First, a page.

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A Strategic US Approach to India’s COVID-19 Crisis
A resident of the street artists transit camp is inoculated against Covid-19 at Anand Parbat on May 10, 2021 in New Delhi, India. (Photo by Raj K Raj/Hindustan Times via Getty Images)
(Photo by Raj K Raj/Hindustan Times via Getty Images)

A Strategic US Approach to India’s COVID-19 Crisis

Husain Haqqani & Aparna Pande

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The recent surge of COVID-19 in South Asia challenges India’s traditional ability to aid its smaller neighbors, a change that could, in turn, affect India’s influence in its competition with China. Unless India can recover from this surge with the help of allies like the United States, the pandemic could impact the Indo-Pacific’s geopolitical balance.

In the past, India has often acted as a first responder across South Asia, helping other countries recover from natural disasters, and it initially occupied this role during the first months of the coronavirus pandemic, when it helped several South Asian and Indian Ocean region countries cope with the effects of the disease. India’s role as ‘first responder’ has been a key factor in its geopolitical power and in maintaining its role as a leader in the region.

However, the resurgence of COVID-19 has jolted India at a time when democratic countries, including the United States, view India as critical to balancing China’s deepening influence cross Asia. South Asia, a region holding 23 percent of the world’s population, now accounts for over 11 percent of global COVID-19 cases and 6 percent of COVID-related deaths. The world’s largest democracy and second-most populous country, India alone currently accounts for over 84 percent of South Asia’s cases and deaths.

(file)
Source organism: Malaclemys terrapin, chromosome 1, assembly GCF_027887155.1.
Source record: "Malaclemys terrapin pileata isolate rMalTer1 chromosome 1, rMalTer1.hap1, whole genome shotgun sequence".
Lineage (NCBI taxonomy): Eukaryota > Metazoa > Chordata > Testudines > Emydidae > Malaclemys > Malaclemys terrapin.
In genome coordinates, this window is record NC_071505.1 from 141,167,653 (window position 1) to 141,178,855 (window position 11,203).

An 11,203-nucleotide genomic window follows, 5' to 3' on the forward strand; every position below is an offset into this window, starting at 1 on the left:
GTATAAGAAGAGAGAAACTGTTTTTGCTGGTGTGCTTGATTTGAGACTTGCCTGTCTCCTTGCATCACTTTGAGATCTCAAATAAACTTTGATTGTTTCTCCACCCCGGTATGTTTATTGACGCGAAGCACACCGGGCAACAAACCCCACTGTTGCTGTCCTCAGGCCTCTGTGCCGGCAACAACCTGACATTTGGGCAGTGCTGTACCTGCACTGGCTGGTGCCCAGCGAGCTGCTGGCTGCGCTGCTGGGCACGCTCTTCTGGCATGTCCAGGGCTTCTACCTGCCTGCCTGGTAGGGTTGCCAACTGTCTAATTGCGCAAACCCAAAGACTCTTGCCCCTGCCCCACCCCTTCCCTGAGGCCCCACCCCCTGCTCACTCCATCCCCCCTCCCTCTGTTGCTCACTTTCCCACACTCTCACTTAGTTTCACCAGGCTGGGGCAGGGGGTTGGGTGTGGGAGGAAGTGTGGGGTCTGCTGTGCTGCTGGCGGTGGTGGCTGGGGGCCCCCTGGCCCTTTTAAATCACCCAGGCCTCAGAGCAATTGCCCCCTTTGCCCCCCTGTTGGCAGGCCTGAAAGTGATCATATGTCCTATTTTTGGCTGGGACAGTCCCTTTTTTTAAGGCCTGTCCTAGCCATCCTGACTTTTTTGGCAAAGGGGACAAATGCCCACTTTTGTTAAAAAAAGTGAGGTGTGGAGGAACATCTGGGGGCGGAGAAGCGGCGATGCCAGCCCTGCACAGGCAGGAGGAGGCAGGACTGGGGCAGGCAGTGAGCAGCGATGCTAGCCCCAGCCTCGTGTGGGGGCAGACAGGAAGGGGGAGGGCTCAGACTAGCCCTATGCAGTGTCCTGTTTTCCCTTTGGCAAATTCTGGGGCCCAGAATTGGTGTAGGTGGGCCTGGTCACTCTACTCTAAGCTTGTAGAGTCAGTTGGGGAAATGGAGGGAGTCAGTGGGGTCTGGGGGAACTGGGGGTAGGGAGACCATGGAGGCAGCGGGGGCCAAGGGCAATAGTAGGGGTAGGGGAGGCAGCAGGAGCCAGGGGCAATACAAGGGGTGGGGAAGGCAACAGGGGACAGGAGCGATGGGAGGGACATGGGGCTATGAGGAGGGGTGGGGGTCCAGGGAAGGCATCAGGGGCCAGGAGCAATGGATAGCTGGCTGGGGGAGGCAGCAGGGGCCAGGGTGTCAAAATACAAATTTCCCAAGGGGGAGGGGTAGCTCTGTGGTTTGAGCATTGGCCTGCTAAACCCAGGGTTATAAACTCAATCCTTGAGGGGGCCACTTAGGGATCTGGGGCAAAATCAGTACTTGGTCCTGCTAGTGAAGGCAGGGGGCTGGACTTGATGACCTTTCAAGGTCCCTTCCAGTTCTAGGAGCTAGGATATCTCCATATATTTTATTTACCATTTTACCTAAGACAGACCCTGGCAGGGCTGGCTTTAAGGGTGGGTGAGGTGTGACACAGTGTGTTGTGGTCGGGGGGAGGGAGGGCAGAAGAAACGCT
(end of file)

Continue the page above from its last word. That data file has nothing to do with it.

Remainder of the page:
For most of 2020, it appeared that India, thanks partly to a lockdown, had managed to avert a huge health crisis. During this time, India supported its immediate South Asian neighbors by supplying personal protective equipment and medications. However, the latest COVID-19 surge has created a crisis that has strained the Indian health infrastructure’s ability to meet.

With more resources being diverted towards domestic ends, India’s ability to maintain friends and influence other countries has diminished, also potentially shrinking its sphere of influence. The US must therefore go beyond dealing with its own health crisis and also support India in dealing with its crisis. Instead of allowing China to consolidate its positions in Pakistan, Sri Lanka, Bangladesh, Nepal, and the Maldives, helping India restore its ability to provide assistance would be in the best interests of the United States and its allies.

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